Food: () Extensive menu with eclectic breakfasts and more predictable lunches.

Service: () Friendly, efficient servers offer suggestions and keep coffee cups filled.

Atmosphere: () Stylish “barnyard” ambiance with a floor still under repair.

More Info

Location: 950 SW Veterans Way, Suite 100 (Fred Meyer Shopping Center), Redmond

Hours: 7 a.m. to 2 p.m. every day (weekdays from 6 a.m. in summer)

Cuisine: Eclectic American breakfast and lunch

Price range: Breakfast $6.25 to $13.95, lunch $7.95 to $11.95

Credit cards: American Express, Discover, Mastercard, Visa

Kids’ menu: Breakfast and lunch selections $6.99 for age 10 and under

Vegetarian and gluten-free menu: Options include the veggie omelet and Elvis French toast (with peanut butter and banana).

Alcoholic beverages: No

Outdoor seating: No

Reservations: No

Contact: mos-egg-house., 541-527-4314

For more area restaurant reviews, visit

Had it not been for last year’s volcanic eruption in Hawaii, Central Oregon would likely not have its newest early-day cafe.

Mo’s Egg House opened in mid-November in Redmond’s Fred Meyer Shopping Center. But a few months earlier, owner Monica (Mo) and Rick Daniells had been casting their eyes toward the Kona Coast after selling their restaurant in Southern California.

“We were going to Hawaii (to) do a food truck,” Mo said. “But then, the volcano hit.

Although the lava outburst from the Kilauea volcano was limited to the southeast of the Big Island, it affected the atmosphere over a broader area. That was enough to convince the Daniellses to consider an offer to assume the Redmond lease — even though they had never before been to Central Oregon.

“We drove out here, liked what we saw, and thought we’d just do it,” Mo said. “I still want to get something in Hawaii, but it may be just a vacation home.”

Mo’s Egg House is a welcome addition to the local dining scene. With Rick in the kitchen and Mo in the front of the house, the Daniellses have a breakfast-and-lunch establishment with excellent food, especially on the morning side of the ledger, and distinct style.

The atmosphere nods at a sort of barnyard ambiance without mud and hay (although a new linoleum floor still had not been installed as of a week ago). A colorful animal mural occupies a back wall, while paintings and curios — as well as a trio of flying pigs — accent other surfaces.

Service is excellent, with a team of friendly and efficient servers attending tables (the cafe seats about 60), offering suggestions and making sure coffee cups are kept filled. They’ll even offer a wedge of complimentary, fresh-baked coffee cake before your start your meal.


My dining companion and I became big fans of breakfast with our first sit-down. Unlike some restaurants, where morning choices are lean, Mo’s Egg House offers no fewer than six dozen choices. There are omelets like the Front Street (with bacon and artichokes), benedicts like Gino’s crab cake, French toast stuffed with peaches and cream, or spread with peanut butter and bananas (the “Elvis”).

I jumped on Rick’s Scramble ($11.95), which replaced ground beef and pork belly with ground turkey and turkey bacon. This “kitchen sink” egg mishmash added Mexican flair (green chiles, tortilla strips and a spicy raspberry-chipotle sauce) to grilled onions, cream cheese and half an avocado. Potatoes O’Brien were sauteed with red and green bell peppers, and a flaky biscuit came with savory country sausage gravy.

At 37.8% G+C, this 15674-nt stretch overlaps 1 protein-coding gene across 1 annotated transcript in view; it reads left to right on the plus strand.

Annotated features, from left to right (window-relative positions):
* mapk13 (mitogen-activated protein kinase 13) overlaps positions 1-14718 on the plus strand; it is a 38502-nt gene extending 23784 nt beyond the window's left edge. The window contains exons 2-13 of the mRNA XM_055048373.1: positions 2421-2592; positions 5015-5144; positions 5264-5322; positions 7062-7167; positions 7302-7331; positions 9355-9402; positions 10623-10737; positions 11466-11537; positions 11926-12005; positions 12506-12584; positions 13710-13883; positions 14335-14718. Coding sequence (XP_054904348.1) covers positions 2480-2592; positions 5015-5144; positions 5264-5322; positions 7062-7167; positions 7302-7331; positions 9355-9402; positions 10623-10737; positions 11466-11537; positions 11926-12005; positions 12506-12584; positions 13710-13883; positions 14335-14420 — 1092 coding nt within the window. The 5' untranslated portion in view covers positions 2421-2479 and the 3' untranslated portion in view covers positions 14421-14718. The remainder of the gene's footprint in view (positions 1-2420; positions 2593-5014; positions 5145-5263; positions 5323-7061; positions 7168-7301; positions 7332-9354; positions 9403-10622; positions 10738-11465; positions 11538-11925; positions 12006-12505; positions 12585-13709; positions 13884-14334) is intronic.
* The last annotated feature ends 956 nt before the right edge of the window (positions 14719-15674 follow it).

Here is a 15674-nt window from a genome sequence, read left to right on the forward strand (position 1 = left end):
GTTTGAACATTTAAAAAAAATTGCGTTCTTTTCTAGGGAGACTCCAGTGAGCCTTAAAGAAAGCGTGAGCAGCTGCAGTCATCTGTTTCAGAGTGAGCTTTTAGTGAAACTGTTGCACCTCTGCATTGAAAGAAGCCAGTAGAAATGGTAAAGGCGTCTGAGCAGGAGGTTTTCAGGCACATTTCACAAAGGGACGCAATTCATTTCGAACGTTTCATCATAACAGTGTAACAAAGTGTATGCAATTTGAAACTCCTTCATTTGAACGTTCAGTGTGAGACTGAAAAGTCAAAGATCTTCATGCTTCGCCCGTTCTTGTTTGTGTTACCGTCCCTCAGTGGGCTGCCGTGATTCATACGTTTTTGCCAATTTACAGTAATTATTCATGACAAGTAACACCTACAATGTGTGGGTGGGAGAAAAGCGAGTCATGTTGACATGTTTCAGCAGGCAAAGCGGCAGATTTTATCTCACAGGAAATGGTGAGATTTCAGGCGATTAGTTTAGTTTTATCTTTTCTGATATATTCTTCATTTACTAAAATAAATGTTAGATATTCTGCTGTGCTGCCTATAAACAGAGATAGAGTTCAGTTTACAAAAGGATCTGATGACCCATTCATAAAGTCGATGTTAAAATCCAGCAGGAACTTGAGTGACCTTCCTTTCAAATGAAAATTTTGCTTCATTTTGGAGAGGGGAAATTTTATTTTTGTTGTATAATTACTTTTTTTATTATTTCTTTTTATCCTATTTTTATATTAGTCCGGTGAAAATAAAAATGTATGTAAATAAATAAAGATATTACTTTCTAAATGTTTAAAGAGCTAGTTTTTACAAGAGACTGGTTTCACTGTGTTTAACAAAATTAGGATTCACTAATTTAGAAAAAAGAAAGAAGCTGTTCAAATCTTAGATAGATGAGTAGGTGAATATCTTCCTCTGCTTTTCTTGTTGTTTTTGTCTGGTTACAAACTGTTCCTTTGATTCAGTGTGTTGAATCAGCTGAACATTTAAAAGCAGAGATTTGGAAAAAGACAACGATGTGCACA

My companion, always a fan of bagels and lox, opted for the Nova Lox Plate ($13.95). The sliced, smoked salmon and toasted onion bagel came with capers, cucumber, red onions and sliced tomatoes. And rather than hard-boiled eggs, the plate was served with a generous portion of scrambled eggs.


Generally speaking, I liked Mo’s breakfasts better than the lunches, although my distinctly nontraditional Yucatan chicken Caesar salad ($11.75) was excellent.

A sliced breast of grilled chicken, seasoned with spicy ground achiote powder, was served on a bed of fresh lettuce that included not only romaine, but also other mixed greens. Avocado, jack cheese, red onions, red beans, kernel corn and tortilla chips completed the salad, which was served with a delicious house ranch dressing on the side.

I would not again get the garlic cheese toast that also came with the salad. Instead of a sprinkle of grated cheese, the bread was practically floating in melted jack cheese that poured off its edges. That was more — far more — than I needed or wanted.

Along with the salad, I chose from among three daily soups (cup $4.50, bowl $6.95) offered. Spanish-style albondigas (meatball) soup and a beef-barley blend were inviting, but I selected a chicken-and-corn chowder. Thickened with potatoes and maybe a little corn starch, it had excellent flavor.

I found a Reuben sandwich ($10.95) to be good but nothing exceptional. A dozen thin slices of lean corned beef and an ample spread of Thousand Island dressing were the best parts. But the sandwich was light on sauerkraut and Swiss cheese (a single slice), and the light rye bread on which it was grilled was decidedly not artisanal.

My friend did enjoy her crispy chicken wrap ($10.95), a generous bundle of breast meat, breaded and deep fried, along with spinach, avocado, tomato, corn, black beans and cheddar cheese, dressed with barbecue and ranch sauces and rolled in a large tortilla. And a side of potato salad, rich in egg but light in mustard, finished the meal.

— John Gottberg Anderson can be reached .